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How (not) to get children interested in shares

teaching children about sharesAs part of the countdown to Christmas, the winner of Team Minted’s annual share-picking competition can now be announced. Bearing in mind all my accumulated knowledge gained through years of writing about investing, the results were utterly predictable: I came last.

The idea was to pick three shares back in October with an ‘investment’ of £1.00 per share. This makes a mini-portfolio. If the average worth of your three shares had gone up by the close of the stock market on Friday 16 December, you’d get back your stake and a pound for every percentage increase. If your portfolio had lost money, you’d get nothing. A hard lesson for those of us on £3.00 pocket money a week.

The race started on 24 October which was somewhat of a stock-market high. From then, share prices sunk, only recently perking up in an inexplicable Christmas rally. Maybe everyone’s cheerful ahead of the holidays but it hasn’t saved myself or Dear Daughter from wipeout. We both ended up with less than zero.

I relied on stalwarts like Glaxo and Unilever to tide me over post-Trump bumps. Sadly other investors were piling out. Both these companies are well-known for paying reliable dividends. However, since interest rates have gone up in the US, American government bonds (whose income is even more reliable) are starting to look more attractive.

Dear Daughter fared less badly than me by choosing Easyjet. Its share price has gone up by a whopping 13.5% over the time. This wasn’t enough to compensate for her losses on Amazon and Asos, however. Both of these internet retailers aren’t making as much profit as people expected.

In second place, Darling Son will be receiving the princely sum of £2.50 on top of his original investment. Apple and Tesla, the American electric car firm, have recovered from the doldrums where they languished halfway through the competition. And his other pick, energy supplier Centrica, got a boost from the recent increase in oil prices. Great for shareholders, bad for the school run next term.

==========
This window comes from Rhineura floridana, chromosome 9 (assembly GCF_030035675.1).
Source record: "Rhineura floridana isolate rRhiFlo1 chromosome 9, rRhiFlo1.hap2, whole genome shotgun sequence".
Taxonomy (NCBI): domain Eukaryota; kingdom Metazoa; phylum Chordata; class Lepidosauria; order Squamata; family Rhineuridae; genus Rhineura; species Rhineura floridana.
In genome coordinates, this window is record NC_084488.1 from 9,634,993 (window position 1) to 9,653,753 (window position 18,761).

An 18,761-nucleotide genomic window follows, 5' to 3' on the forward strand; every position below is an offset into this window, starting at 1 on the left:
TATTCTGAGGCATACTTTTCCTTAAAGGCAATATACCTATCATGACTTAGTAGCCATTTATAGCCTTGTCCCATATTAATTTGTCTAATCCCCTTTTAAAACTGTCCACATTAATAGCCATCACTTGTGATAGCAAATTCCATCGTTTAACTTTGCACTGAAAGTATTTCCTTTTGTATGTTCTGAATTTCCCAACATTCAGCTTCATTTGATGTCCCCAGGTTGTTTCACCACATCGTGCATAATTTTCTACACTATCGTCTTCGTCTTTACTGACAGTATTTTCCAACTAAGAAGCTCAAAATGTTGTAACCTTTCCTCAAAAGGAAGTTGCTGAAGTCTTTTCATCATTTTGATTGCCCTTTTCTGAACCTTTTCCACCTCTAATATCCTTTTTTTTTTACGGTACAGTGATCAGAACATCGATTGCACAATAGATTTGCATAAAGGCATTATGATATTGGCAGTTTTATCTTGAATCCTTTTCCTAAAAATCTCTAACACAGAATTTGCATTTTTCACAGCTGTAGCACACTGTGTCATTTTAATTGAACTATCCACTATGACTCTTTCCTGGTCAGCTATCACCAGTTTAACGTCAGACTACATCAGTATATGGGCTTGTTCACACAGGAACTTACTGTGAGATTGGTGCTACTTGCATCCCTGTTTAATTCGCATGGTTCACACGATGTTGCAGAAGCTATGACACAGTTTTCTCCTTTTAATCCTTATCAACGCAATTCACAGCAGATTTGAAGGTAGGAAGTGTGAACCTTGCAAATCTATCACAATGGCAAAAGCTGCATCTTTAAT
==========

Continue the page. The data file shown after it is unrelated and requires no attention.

The real surprise was Lloyds Bank which put on 15.7% during the last two months. Mr Minted had chosen that, of course, which makes him this year’s winner. Shame he didn’t put more than £1.00 into it.

The children seem mostly underwhelmed by their investing experience, although Darling Son is naturally thrilled to have outdone his older sister. The only time when either of them has shown any further interest was when I suggested to Darling Son that he use his winnings to buy his own popcorn at Rogue One. ‘I don’t know, Mum,’ he said. ‘I think I need to reinvest it.’

Check out our guide to investing for children here. All share prices courtesy of Hargreaves Lansdown.

Merry Christmas to all!
All I want for Christmas... is to sort out my gas ...

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Monday, 22 April 2019